How can we engage the working poor?

BY: Chloé Caldasso| June 12, 2020
How can we engage the working poor?


Question: How can we approach increasing the engagement of the poor?

Answer: If we wish to engage workers living in poverty, we must understand their circumstances and be as accommodating as possible. These individuals are often the most over-worked with the smallest capacity for additional organizational work. Due to the financial burdens they face, they often struggle with undue stress, exhaustion, and physical illness. It is crucial that the Communist Party USA builds a community with workers of all stripes. Only when we come together as a community, rallying around a common goal, will we be able to propel the working class forward and make meaningful and lasting gains.

We cannot promote community, however, if we do not support the most vulnerable among us. I would like to call on the CPUSA to look to the revolutionary Black Panther Party for effective community-building tactics. At the height of the Black Panther Party’s popularity, many people were involved who did not self-identify as Marxist-Leninist, unlike the organization’s founding leaders. This showcases an effective approach of moving away from overly academic tones and influencing a cohesive, cooperative strategy that very successfully engaged many working-class people. I am suggesting we begin developing public-facing community resources of which I will detail some examples shortly. The more our communities can depend on us in times of great need, the more receptive they may be to pro-worker emancipation narratives. I will not use my time to speak empty platitudes, instead I will do my best to provide concrete solutions on which action can be taken immediately.

  1. Basic Needs Resources. These are programs and initiatives that focus on basic human needs, the needs of survival. These include food, shelter, and health. While we may not be able to organize some of these programs directly in the immediate future, we can always provide useful information on where and how people can access assistance. A few examples of these programs are donation-based cafés or traveling food trucks, grocery pantries stocked by use of “extreme couponing,” emergency shelter resources, community gardens, donation-based health-care clinics (as state and federal law allows), and clothing drives, among others.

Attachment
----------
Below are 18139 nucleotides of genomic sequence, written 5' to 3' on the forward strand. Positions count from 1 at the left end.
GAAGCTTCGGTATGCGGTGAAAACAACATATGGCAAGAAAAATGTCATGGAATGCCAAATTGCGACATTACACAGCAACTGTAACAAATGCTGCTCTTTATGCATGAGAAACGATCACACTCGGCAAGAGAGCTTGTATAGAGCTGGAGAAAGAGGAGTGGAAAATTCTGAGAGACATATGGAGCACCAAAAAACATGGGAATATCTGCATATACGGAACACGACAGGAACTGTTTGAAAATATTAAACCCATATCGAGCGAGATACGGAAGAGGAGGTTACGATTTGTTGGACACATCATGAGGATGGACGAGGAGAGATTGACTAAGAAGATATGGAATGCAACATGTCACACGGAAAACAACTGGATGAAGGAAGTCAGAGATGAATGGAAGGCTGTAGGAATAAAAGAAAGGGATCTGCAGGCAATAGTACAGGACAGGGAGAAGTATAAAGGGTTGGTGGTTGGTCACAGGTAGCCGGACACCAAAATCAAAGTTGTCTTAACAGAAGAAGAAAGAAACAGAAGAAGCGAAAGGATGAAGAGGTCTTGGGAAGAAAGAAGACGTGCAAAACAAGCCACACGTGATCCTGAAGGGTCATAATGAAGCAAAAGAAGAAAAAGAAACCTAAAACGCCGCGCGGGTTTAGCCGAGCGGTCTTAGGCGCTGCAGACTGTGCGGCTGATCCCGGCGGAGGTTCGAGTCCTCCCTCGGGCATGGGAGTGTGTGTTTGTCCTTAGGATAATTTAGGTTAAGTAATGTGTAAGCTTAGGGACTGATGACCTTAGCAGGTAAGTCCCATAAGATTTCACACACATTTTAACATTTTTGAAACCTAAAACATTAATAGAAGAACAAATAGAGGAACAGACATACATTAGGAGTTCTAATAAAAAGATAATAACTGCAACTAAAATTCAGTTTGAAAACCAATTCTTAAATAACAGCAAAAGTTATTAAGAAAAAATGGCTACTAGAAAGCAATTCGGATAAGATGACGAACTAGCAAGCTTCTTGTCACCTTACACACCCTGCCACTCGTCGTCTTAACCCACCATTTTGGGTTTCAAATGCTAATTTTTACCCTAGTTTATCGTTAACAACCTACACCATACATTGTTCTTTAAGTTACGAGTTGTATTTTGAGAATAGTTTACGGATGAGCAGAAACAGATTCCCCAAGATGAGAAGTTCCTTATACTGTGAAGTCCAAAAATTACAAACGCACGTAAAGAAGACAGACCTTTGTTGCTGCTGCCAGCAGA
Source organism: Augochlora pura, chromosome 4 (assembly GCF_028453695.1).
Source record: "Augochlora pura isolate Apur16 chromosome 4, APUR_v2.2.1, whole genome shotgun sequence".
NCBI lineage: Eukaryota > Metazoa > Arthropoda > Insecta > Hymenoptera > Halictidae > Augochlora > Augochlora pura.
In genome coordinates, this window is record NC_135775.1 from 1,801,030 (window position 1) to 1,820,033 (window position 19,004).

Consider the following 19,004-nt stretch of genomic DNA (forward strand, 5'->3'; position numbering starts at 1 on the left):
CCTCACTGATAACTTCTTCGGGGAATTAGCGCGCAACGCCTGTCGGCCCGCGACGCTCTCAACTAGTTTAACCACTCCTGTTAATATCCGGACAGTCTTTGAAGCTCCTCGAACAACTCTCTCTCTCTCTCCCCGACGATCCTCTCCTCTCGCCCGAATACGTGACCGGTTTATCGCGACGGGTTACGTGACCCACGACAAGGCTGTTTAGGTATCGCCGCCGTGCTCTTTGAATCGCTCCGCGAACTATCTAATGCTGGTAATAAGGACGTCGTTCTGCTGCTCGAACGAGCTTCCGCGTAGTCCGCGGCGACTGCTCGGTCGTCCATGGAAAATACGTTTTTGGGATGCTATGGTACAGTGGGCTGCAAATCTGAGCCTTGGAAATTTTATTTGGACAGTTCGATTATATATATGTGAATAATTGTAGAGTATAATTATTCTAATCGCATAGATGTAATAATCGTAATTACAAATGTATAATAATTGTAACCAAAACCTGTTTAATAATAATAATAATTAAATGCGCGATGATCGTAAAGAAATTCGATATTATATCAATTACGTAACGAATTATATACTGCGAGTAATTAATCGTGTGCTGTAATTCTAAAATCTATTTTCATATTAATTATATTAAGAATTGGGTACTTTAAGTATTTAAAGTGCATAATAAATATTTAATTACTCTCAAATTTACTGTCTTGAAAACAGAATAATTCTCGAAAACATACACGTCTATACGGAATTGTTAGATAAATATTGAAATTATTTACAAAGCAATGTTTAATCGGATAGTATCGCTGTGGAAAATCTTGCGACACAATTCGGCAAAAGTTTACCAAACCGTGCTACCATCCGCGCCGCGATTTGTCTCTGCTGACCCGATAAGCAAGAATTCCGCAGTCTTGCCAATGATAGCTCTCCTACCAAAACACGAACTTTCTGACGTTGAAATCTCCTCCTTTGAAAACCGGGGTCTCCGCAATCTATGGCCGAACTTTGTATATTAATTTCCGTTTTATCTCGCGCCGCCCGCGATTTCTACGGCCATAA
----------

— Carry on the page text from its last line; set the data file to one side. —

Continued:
2. Jobs-Based Resources. These would focus on providing support to those in the workforce or looking to enter or re-enter the workforce. A few examples are job interview counseling, temporary child-care resources to allow parents the necessary time to secure employment (as state and federal law allows), job interview community closets that provide professional attire and haircuts/personal grooming supplies, work transportation resources, and union contacts (if applicable).
  3. Unity-Oriented Resources. These would focus on building worker/community solidarity and cooperation. A few examples would be tenant organizing, providing resources to successfully unionize job sites, unemployment councils, and community classes that teach practical skills while increasing class consciousness.

To reiterate, some of these initiatives may be beyond our organizational capacity whether that be due to a lack of labor power, funds, etc. However, it is imperative we work toward the goal of being able to organize these things ourselves. The more sustainable and reliable we are as an organization, the more legitimacy and strength is lent to our message.

Report to the National Committee, June 6, 2020.

Image: Michael Fleshman, Creative Commons (BY-NC 2.0).


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